Secrecy shrouds Trudeau's visit to Coquitlam school

Security concern main reason people were not told about prime minister's visit, Pinetree principal says

Pinetree secondary principal Jeremy Clarke had to keep a secret for 10 days.

But it was worth it to see the ecstatic faces of his students when Prime Minister Justin Trudeau finally showed up at their school Wednesday afternoon.

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“I did talk to my staff after and said it was probably the most difficult secret I ever kept," he said the day after the visit. "I did apologize.”

For nearly two hours, Trudeau met with students, visited a Geography 12 class and a French 10 class, and fielded questions during a 45 minute town-hall type meeting in the school’s multi-purpose room.

Students even had to stay past the usual 3 p.m. school closing time to get a glimpse of Trudeau, who was a substitute teacher at Pinetree back in 1998, and knew some of the staff at the school.

“We had kids lining the hallway trying to give him high fives. He was very good at shaking hands and taking selfies with kids. There’s still a sense of excitement,” Clarke told The Tri-City News Thursday. “Whether you like his politics or not, it was very cool to have a sitting prime minister in the school.”

But for several days and even up to the last minute, Clarke had to keep Trudeau’s visit a secret from his staff and students, even to the point of providing a few “white lies,” about reasons why part of the school parking lot was closed off and the multi-purpose room shut down after lunch that day.

“My understanding, when talking to organizers, the quieter they can be the less obtrusive they can be, they wanted to avoid a circus here at our building, which we did appreciate.”

Trudeau Twitter
Prime Minister Justin Trudeau fields questions at Pinetree secondary school. - Twitter

So how does a Canadian prime minister end up at a Coquitlam school? That was the question we posed to Clarke who was part of the advance planning team for the visit.

It all started with an email from the Prime Minister’s Office with an inquiry as to whether the school would be interested in a visit from Trudeau. When Clarke answered ‘yes,’ a chain of events occurred to ensure that the visit would go smoothly and safely.

First, a representative from the PM’s office arrived for a planning session, which included a few security officers, who worked with Clarke to determine where Trudeau would be, what rooms he would visit and who he would be meeting.

Once those details were worked out together with the security team, it was radio silence for several days.

“We actually thought it wouldn’t be happening,” Clarke said.

Then on Sunday of the long weekend, Clarke received an email requesting a meeting on the holiday Monday. He complied, and the result was an even longer meeting and tour of the school with nine members of the RCMP.

They scoured the school, identified potential security issues, and came up with a plan.

The result was a smoothly executed visit by the tousle-haired prime minister and the large contingent of police officers in plain clothes. 

Trudeau walk through
Prime Minister Justin Trudeau greets staff and students during a walk through Pinetree secondary school with Coquitlam-Port Coquitlam MP Ron McKinnon. - Adam Scotti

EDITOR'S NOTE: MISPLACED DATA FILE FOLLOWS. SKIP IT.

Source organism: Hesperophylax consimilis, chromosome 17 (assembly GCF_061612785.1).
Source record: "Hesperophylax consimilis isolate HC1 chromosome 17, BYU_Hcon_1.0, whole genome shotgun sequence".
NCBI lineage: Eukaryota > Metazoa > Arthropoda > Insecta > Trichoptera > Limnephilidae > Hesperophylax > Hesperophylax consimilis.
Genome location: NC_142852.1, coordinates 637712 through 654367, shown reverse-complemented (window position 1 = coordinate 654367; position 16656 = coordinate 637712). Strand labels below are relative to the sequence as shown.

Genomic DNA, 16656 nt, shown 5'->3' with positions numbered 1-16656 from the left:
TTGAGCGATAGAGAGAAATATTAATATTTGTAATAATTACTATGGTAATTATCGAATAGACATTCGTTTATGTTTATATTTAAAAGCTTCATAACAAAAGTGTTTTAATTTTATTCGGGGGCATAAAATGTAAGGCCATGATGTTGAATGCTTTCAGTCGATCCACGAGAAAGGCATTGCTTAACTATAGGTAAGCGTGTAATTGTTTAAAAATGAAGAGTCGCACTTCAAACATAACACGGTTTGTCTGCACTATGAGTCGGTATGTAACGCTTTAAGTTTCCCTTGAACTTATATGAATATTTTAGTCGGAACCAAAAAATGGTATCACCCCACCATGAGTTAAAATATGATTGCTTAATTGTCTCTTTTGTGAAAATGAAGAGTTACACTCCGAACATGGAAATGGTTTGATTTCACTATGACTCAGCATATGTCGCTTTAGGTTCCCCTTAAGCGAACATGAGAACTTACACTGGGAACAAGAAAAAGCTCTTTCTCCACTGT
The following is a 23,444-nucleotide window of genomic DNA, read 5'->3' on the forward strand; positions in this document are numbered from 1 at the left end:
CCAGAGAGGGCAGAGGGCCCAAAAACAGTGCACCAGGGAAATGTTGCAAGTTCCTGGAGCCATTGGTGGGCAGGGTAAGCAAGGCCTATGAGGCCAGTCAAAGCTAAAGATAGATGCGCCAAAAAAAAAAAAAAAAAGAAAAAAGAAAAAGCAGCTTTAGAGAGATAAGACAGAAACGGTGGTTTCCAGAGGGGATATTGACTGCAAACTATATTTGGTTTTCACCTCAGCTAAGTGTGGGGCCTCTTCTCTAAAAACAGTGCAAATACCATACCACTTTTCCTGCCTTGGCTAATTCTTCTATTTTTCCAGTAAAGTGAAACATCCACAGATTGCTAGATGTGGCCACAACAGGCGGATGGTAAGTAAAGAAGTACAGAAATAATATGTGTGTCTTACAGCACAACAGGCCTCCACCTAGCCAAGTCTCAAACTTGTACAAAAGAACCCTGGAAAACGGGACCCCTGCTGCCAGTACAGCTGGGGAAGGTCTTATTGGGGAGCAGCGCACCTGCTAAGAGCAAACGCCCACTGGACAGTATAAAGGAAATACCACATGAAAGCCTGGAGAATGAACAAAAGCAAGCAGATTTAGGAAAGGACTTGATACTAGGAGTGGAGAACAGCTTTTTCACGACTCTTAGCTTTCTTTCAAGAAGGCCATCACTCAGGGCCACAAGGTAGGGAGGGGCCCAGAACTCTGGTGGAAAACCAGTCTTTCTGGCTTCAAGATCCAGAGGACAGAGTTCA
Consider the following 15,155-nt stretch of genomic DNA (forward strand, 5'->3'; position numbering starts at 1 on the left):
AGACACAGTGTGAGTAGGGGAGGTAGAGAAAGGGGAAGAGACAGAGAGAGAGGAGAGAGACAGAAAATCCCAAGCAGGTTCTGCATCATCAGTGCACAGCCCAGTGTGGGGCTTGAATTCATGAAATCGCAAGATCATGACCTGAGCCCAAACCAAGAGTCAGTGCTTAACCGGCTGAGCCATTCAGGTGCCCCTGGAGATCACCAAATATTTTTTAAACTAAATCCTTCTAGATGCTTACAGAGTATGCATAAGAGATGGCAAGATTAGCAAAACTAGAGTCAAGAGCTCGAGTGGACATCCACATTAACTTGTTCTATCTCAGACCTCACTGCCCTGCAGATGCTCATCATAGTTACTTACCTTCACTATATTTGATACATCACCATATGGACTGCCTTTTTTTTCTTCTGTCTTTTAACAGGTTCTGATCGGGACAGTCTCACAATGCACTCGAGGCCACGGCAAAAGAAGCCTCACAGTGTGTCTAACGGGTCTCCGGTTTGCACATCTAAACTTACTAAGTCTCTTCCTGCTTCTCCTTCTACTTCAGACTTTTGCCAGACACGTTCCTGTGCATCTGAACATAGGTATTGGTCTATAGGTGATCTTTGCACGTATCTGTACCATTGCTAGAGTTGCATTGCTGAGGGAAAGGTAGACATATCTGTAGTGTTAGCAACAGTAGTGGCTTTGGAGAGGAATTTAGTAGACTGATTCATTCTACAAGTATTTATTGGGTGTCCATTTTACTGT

In fact, when several cars with dark windows, looking very official, arrived outside the school, Clarke and a few administrators let in on the secret were ready for the visit.

However, more than one staff and student began to ask questions, especially since some of the administrators were dressed nicer than usual — with a shirt and tie.

“They were starting to clue in that something was going on.”

When Trudeau did arrive, the excitement was palpable, Clarke said, although students didn’t believe what was happening at first.

The first class Trudeau visited was a Geography 12 class during which students had been debating the pros and cons of the Trans Mountain Pipeline.

“They got to be able to ask questions about what they had been talking about, protecting the environment, the impact on the economy and resource extraction.”

Word spread as Trudeau made his way through the school, and soon crowds of students began to gather.

At one point administrators and police even had to hold back the throng, and by the time the prime minister entered the multi-purpose room, students were ready to ask some tough questions. 

Clarke said Trudeau wasn’t lobbed softball questions, but was instead asked to defend the Trans Mountain Pipeline deal, talk about affordable housing and explain why university tuition wasn’t free, as it is in some countries.


At one point, Trudeau had to field a difficult question as to why Canada detained Huawei CFO Meng Wanzhou, a diplomatic minefield given the sensitivity of the issue and the fact that some students at Pinetree are international students from China or recent immigrants from China.

“These are questions that affect our students,” Clarke commented. “We didn’t do any preparation with them.”

In the end, the planning and secrecy may have been worth it, because the prime minister spent nearly two hours at the school and met a lot of people. 

And for Clarke, whose school reputation was on the line, things couldn’t have gone better.

“There was some yelling and screaming and fandemonium,” he said, but for the most part the students “behaved very well.”

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